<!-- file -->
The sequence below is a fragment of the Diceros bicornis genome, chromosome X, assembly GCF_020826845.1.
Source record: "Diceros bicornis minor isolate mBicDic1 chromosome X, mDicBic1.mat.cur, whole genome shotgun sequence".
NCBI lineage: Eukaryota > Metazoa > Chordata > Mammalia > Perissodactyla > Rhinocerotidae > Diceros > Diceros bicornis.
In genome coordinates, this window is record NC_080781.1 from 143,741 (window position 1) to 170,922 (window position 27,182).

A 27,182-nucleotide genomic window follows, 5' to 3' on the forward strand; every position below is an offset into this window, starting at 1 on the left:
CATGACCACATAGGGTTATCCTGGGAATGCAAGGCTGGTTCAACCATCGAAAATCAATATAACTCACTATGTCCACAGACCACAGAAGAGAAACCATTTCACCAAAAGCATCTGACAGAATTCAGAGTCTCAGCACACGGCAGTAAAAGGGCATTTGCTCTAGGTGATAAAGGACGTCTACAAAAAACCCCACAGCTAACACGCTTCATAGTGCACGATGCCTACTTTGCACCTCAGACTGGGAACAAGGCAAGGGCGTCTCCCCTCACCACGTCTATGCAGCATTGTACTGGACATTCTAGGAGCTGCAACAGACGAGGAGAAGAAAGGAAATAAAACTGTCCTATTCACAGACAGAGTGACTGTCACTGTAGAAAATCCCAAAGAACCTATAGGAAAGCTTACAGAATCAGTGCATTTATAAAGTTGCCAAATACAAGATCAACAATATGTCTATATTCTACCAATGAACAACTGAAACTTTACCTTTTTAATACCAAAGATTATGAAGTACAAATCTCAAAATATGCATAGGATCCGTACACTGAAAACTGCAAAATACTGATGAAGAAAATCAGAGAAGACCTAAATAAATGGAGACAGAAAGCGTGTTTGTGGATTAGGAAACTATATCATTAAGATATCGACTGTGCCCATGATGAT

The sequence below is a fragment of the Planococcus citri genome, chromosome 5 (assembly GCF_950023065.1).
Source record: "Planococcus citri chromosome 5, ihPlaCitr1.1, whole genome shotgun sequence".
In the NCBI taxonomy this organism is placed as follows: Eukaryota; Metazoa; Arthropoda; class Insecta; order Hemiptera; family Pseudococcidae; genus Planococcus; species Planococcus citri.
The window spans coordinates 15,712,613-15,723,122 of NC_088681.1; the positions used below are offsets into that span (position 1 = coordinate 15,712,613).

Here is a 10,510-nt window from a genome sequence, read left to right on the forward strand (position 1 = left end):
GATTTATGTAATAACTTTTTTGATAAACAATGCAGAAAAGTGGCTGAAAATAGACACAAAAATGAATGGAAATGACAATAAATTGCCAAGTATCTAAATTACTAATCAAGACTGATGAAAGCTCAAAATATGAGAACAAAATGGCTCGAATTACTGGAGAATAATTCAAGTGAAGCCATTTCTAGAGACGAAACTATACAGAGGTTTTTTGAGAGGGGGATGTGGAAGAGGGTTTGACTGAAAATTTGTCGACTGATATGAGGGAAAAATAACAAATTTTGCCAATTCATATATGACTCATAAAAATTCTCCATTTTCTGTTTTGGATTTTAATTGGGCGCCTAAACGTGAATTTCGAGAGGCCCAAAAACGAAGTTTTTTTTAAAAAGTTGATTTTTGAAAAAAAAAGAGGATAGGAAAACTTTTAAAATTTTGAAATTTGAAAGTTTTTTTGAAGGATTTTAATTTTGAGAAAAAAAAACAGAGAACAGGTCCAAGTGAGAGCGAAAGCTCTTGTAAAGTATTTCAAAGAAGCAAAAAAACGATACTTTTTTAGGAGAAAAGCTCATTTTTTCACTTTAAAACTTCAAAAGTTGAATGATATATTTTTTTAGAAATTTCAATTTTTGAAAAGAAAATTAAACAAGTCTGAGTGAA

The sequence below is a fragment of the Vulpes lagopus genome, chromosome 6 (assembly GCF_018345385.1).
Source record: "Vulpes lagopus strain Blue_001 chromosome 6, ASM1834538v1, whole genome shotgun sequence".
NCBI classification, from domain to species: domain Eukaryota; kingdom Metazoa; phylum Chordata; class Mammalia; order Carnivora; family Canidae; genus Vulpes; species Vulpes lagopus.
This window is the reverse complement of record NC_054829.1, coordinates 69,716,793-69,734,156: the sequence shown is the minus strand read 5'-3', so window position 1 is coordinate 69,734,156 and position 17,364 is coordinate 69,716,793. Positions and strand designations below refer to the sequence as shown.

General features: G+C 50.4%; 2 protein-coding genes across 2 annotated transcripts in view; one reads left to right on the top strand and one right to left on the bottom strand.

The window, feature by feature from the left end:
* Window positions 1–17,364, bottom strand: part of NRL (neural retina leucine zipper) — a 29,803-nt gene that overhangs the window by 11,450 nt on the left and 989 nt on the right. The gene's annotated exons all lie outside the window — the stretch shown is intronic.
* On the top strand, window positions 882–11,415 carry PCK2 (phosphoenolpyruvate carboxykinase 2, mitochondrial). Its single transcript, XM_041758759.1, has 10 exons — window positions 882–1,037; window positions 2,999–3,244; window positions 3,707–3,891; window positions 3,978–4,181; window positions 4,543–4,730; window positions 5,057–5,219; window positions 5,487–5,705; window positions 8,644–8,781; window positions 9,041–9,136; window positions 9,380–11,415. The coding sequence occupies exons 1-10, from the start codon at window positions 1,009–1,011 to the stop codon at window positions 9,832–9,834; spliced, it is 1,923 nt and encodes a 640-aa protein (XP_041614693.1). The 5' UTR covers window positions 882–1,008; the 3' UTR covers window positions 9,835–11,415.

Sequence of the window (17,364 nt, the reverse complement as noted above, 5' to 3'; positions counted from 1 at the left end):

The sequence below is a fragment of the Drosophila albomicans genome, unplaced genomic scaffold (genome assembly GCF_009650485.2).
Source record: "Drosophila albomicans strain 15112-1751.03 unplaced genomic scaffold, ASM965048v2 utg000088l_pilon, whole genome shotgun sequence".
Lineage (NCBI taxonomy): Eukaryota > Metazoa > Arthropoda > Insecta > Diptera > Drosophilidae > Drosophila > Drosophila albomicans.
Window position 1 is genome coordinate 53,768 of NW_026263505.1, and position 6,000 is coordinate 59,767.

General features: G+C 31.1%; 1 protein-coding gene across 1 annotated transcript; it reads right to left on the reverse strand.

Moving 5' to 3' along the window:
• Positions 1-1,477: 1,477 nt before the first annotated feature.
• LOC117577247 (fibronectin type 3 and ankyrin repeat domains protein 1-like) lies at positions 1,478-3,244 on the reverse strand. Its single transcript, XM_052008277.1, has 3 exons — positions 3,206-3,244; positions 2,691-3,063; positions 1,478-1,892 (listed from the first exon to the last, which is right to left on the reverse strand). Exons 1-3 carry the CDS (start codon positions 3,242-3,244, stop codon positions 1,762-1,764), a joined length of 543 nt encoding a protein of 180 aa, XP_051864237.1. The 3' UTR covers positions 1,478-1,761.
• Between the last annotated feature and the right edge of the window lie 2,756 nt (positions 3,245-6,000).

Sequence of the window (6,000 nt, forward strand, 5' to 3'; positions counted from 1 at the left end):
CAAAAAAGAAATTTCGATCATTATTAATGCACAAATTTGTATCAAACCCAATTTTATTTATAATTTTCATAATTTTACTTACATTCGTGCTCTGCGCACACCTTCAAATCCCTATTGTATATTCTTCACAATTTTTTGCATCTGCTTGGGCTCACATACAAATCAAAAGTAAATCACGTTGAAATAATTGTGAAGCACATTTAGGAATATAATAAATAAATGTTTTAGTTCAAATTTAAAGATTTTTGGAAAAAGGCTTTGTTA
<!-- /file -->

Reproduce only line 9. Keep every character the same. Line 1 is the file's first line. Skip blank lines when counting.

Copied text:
In the NCBI taxonomy this organism is placed as follows: Eukaryota; Metazoa; Arthropoda; class Insecta; order Hemiptera; family Pseudococcidae; genus Planococcus; species Planococcus citri.